It's 7 PM and she is exhausted. I nurse her and hope that she falls asleep soon because my stomach is growling. She does and by 7:30, I'm able to sit down, eat dinner, and talk with Brunie. Luna finally sleeps.

lt's sometime between 8:30 and 9 PM. I'm ready. My body is crying out for sleep. I sink into the bed next to my sweet baby and quench her need for a quick feeding. The room is dark. My throat hurts and I feel worse. I turn on the sound machine to ocean waves and imagine myself by the shore, sun beating on my shoulders. I close my eyes and smile when I feel two tiny feet land on my thighs. I hear Luna's breathing. She is in deep sleep. I join her.

I'm dreaming that I am looking down through a large window at a basketball game. The crowd stares back at me, and I realize I'm not wearing a shirt. But then—what's that sound? A horse? A pig? I open my eyes and realize it's Brunie snoring. The sound echoes in my ears, bouncing back and forth, getting louder and louder. It's 10:30 PM and I'm awake until at least midnight while everyone else sleeps. At that moment, I wonder if my other stay-at-home mother friends are going through the same kind of things at this hour. Maybe I can call one of them, but I choose not to.

I hear distant ambulances. The house seems alive with sounds. Is someone breaking in? I imagine myself kick boxing the intruder. My heart is racing with the thought of someone hurting my baby. I look over at Luna's tiny silhouette and am filled with both love and fear. She is ready to breastfeed again and I want to give her more than milk; I want to give her the assurance that nothing will ever hurt her. I thank God for our lives. I caress her small head and let her hang onto my index finger while she sucks in her sleep. She relaxes me and I fall asleep.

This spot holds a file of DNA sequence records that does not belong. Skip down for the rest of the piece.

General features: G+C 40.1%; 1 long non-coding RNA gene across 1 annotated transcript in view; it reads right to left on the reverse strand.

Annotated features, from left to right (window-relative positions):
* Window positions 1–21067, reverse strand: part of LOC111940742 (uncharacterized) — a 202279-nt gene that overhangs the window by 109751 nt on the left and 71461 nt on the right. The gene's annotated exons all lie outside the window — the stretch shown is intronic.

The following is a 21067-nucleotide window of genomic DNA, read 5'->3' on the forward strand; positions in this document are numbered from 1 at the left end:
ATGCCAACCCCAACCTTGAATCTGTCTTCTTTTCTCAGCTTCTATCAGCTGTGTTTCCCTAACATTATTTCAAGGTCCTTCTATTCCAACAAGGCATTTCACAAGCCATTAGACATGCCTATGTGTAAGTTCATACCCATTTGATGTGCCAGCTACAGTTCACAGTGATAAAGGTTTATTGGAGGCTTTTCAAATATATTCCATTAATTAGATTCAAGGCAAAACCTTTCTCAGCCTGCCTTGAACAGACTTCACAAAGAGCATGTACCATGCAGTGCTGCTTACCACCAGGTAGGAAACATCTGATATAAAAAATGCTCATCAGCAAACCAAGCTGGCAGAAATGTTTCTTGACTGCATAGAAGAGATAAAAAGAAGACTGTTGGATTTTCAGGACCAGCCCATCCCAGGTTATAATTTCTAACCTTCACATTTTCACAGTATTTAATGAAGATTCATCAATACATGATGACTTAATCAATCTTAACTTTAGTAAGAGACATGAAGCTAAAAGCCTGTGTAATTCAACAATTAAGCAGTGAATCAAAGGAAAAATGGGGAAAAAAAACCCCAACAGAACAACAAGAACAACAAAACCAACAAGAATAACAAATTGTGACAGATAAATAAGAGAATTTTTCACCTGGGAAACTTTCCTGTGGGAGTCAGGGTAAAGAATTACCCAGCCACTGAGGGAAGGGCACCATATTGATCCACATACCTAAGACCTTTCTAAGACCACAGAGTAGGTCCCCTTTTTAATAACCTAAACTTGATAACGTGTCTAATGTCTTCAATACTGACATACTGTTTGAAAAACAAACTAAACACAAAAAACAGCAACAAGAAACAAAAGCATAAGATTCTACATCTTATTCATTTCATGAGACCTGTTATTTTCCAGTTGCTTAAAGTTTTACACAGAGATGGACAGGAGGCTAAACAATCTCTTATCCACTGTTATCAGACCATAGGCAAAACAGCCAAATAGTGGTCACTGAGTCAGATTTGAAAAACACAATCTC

It's 4 AM and the cat is meowing outside the bedroom door. I want to scream, "Shut up!" I'm holding my breath again. The baby stirs and, like a fish out of water, Brunie turns this way, then that way— flip, flop. I'm sure Luna will go flying off the bed, but she doesn't. I muster a, "Shhh", and the cat eventually stops meowing. All is calm again.

It's 4:30 AM, and I wake up to the sound of Luna talking to the shadows. I smile and whisper, "Hi baby," and she looks over and squeals with delight. A change of diaper and a nursing settles her.

It's about 5:30 AM and Brunie is getting ready for work. I'm reading The Runaway Bunny to Luna who is now wide awake.

It's 6 AM. She looks sleepy and acts cranky. I've breastfed her twice since 4:30. I just finished playing the guitar. I sing, I dance, and I itsy bitsy spider a few times. She gives me the cue and I breastfeed her yet again. She resists her body's signal to sleep.

It's 7 AM and I put her in the sling. With my hair in a mess, we go for our daily walk, and I point out the birds, squirrels, and dogs to her. I take my time.

It's 8 AM.